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The smuggling of migrants to Australia has sparked a suite of policy measures aimed at deterring smuggled migrants and stopping migrant smuggling vessels before they reach Australian waters. Since the topic of migrant smuggling first became a major political issue in 1999, successive Australian Governments from both sides of the political spectrum have discussed, introduced, and experimented with a range of such policies. These include, inter alia, temporary protection visas for onshore asylum seekers, reduced opportunities for family reunification, mandatory detention, offshore detention, turning and towing vessels back to Indonesia and Sri Lanka, and refugee ‘swap’ programs with Malaysia.

This website—which will be compiled and updated gradually—documents and critically explores the rationale, implementation, and impact of selected policy measures adopted or proposed in Australia, and assesses them against the requirements in international law and against best practice guidelines.

Returning migrant smuggling vessels to the point of embarkation

At the end of 2013, the Australian Government reintroduced a policy to turn around or tow back vessels carrying irregular migrants, many of them asylum seekers. This policy is designed to prevent their arrival in Australia and return them to the place from where the vessels initially departed. A similar policy was in operation in late 2001 when, in the aftermath of the so-called ‘Tampa Affair’, four vessels were returned to Indonesia.

Research conducted by the Migrant Smuggling Working Group in 2014 examines the context, objectives, and controversies of this policy and provides a full account of the known successful and attempted ‘turn-backs’ in 2001 and 2013–14. The research critically evaluates the rationale and operation of the past and present policies and reflects on the question whether to retain or repeal this approach.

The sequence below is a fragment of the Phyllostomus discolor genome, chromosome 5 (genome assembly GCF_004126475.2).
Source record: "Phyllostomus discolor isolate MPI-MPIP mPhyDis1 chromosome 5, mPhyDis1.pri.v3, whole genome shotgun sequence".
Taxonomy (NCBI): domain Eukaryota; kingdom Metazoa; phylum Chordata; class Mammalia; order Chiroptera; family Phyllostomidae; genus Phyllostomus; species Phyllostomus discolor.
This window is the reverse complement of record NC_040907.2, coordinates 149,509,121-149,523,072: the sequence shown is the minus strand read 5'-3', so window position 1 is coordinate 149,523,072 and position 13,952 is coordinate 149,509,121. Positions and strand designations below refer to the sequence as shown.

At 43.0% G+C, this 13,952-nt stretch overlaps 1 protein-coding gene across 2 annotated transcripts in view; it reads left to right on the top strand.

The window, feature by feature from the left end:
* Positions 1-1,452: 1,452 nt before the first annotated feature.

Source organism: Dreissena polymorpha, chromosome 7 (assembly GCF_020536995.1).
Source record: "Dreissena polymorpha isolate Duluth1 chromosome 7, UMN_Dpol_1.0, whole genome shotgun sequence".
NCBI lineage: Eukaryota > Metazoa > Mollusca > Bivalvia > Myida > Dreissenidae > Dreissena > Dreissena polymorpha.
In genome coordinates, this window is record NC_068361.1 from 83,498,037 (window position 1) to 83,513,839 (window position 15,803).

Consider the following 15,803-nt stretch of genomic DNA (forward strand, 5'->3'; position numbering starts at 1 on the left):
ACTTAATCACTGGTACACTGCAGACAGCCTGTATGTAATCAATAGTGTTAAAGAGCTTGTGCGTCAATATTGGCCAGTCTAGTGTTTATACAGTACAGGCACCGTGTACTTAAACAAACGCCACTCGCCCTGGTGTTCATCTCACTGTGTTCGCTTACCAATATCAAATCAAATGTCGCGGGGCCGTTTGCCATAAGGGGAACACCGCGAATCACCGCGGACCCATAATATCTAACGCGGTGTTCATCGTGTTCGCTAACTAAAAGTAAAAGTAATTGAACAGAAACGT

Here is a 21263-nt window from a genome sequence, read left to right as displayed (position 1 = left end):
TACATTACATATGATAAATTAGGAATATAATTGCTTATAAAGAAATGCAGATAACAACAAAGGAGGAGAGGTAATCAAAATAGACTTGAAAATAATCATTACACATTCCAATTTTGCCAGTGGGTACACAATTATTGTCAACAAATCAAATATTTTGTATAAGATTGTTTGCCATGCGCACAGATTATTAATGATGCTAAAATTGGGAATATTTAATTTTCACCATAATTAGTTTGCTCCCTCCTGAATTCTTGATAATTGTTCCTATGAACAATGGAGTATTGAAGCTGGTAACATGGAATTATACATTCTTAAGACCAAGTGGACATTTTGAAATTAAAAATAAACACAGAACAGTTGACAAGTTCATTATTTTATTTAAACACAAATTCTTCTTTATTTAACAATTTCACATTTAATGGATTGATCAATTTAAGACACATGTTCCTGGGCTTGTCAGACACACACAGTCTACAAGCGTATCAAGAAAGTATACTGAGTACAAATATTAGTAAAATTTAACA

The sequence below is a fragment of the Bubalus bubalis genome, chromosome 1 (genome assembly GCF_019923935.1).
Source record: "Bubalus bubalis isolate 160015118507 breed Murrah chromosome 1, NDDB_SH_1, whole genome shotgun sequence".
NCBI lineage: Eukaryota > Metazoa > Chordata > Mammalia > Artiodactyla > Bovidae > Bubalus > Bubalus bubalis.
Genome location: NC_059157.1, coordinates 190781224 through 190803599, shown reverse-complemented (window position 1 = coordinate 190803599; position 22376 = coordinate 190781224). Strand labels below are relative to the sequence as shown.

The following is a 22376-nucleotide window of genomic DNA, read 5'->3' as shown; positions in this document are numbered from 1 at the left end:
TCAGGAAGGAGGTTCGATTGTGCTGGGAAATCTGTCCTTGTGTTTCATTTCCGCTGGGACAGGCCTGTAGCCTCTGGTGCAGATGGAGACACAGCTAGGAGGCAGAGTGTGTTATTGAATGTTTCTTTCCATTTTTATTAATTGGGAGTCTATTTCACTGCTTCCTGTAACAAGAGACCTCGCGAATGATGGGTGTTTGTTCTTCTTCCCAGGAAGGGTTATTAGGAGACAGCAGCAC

The findings of this research have been published in Andreas Schloenhardt & Colin Craig, ‘“Turning back the boats: Australia’s interdiction of irregular migrants at sea’ (2015) 27 International Journal of Refugee Law (forthcoming).

Immigration detention of smuggled migrants

Australia, along with some other countries, detains smuggled migrants who arrive in the country without a visa, often for very long periods. Research conducted by the Migrant Smuggling Working Group in 2014-15 examines this practice in light of the obligations under the United Nations Protocol against the Smuggling of Migrants by Land, Air, and Sea.

Australia’s ‘No Advantage’ policy

In an effort to deter migrant smuggling to Australia, the Government announced a so-called ‘no advantage’ policy in August 2012. This policy built in large parts on recommendations made by the Government’s Expert Panel on Asylum Seekers, which presented its final report at that time. Research conducted by the Migrant Smuggling Working Group in 2014–15 examines the background, rationale, core elements, and implementation of this policy, and analyses how the policy has been continued and/or altered after the change of government in September 2013.

The Malaysian ‘people swap’ proposal

In 2011, the Australian Government, then led by Prime Minister Julia Gillard, sought to adopt a policy which would involve returning some asylum-seekers who arrive in Australia unlawfully to Malaysia and, in turn, accepting refugees from Malaysia. One of the principal stated goals of this policy was to deter migrant smuggling. Research conducted by the Migrant Smuggling Working Group in 2014–15 explores the rationale and proposed operation of this policy and its effect, if any, on the levels of migrant smuggling by boat to Australia.